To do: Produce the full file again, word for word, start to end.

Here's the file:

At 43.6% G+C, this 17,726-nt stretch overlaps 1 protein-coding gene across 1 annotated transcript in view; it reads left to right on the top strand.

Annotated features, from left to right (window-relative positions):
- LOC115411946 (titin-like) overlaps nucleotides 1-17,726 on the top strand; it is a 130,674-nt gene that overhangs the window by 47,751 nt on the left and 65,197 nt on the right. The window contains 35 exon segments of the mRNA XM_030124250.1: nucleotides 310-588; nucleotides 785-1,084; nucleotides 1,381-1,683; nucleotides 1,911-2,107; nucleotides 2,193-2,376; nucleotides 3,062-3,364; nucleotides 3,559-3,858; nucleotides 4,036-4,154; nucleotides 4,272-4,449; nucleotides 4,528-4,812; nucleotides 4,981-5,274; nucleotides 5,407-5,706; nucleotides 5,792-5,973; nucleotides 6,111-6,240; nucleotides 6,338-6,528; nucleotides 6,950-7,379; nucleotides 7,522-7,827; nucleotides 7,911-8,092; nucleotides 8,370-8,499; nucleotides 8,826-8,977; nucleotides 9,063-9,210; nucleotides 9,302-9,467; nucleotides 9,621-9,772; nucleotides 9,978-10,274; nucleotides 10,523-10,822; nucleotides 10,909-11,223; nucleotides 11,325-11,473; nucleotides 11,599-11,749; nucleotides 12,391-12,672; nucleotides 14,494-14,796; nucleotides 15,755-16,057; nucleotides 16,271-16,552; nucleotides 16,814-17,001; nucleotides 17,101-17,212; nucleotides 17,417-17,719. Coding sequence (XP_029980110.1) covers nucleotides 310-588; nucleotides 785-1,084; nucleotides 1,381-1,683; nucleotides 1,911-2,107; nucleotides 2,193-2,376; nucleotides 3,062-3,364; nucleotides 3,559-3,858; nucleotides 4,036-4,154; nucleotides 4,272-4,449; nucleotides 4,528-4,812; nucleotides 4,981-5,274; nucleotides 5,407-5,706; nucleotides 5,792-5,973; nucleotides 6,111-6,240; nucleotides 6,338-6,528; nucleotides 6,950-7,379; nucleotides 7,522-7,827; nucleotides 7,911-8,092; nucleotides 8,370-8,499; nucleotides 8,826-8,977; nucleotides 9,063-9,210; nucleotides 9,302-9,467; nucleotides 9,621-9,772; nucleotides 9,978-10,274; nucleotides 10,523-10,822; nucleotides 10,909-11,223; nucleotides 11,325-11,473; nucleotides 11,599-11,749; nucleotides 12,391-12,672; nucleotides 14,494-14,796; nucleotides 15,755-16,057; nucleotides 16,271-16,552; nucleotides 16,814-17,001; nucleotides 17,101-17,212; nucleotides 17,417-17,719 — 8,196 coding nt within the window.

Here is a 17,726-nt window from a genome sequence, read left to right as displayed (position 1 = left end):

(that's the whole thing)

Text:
At 43.6% G+C, this 17,726-nt stretch overlaps 1 protein-coding gene across 1 annotated transcript in view; it reads left to right on the top strand.

Annotated features, from left to right (window-relative positions):
- LOC115411946 (titin-like) overlaps nucleotides 1-17,726 on the top strand; it is a 130,674-nt gene that overhangs the window by 47,751 nt on the left and 65,197 nt on the right. The window contains 35 exon segments of the mRNA XM_030124250.1: nucleotides 310-588; nucleotides 785-1,084; nucleotides 1,381-1,683; nucleotides 1,911-2,107; nucleotides 2,193-2,376; nucleotides 3,062-3,364; nucleotides 3,559-3,858; nucleotides 4,036-4,154; nucleotides 4,272-4,449; nucleotides 4,528-4,812; nucleotides 4,981-5,274; nucleotides 5,407-5,706; nucleotides 5,792-5,973; nucleotides 6,111-6,240; nucleotides 6,338-6,528; nucleotides 6,950-7,379; nucleotides 7,522-7,827; nucleotides 7,911-8,092; nucleotides 8,370-8,499; nucleotides 8,826-8,977; nucleotides 9,063-9,210; nucleotides 9,302-9,467; nucleotides 9,621-9,772; nucleotides 9,978-10,274; nucleotides 10,523-10,822; nucleotides 10,909-11,223; nucleotides 11,325-11,473; nucleotides 11,599-11,749; nucleotides 12,391-12,672; nucleotides 14,494-14,796; nucleotides 15,755-16,057; nucleotides 16,271-16,552; nucleotides 16,814-17,001; nucleotides 17,101-17,212; nucleotides 17,417-17,719. Coding sequence (XP_029980110.1) covers nucleotides 310-588; nucleotides 785-1,084; nucleotides 1,381-1,683; nucleotides 1,911-2,107; nucleotides 2,193-2,376; nucleotides 3,062-3,364; nucleotides 3,559-3,858; nucleotides 4,036-4,154; nucleotides 4,272-4,449; nucleotides 4,528-4,812; nucleotides 4,981-5,274; nucleotides 5,407-5,706; nucleotides 5,792-5,973; nucleotides 6,111-6,240; nucleotides 6,338-6,528; nucleotides 6,950-7,379; nucleotides 7,522-7,827; nucleotides 7,911-8,092; nucleotides 8,370-8,499; nucleotides 8,826-8,977; nucleotides 9,063-9,210; nucleotides 9,302-9,467; nucleotides 9,621-9,772; nucleotides 9,978-10,274; nucleotides 10,523-10,822; nucleotides 10,909-11,223; nucleotides 11,325-11,473; nucleotides 11,599-11,749; nucleotides 12,391-12,672; nucleotides 14,494-14,796; nucleotides 15,755-16,057; nucleotides 16,271-16,552; nucleotides 16,814-17,001; nucleotides 17,101-17,212; nucleotides 17,417-17,719 — 8,196 coding nt within the window.

Here is a 17,726-nt window from a genome sequence, read left to right as displayed (position 1 = left end):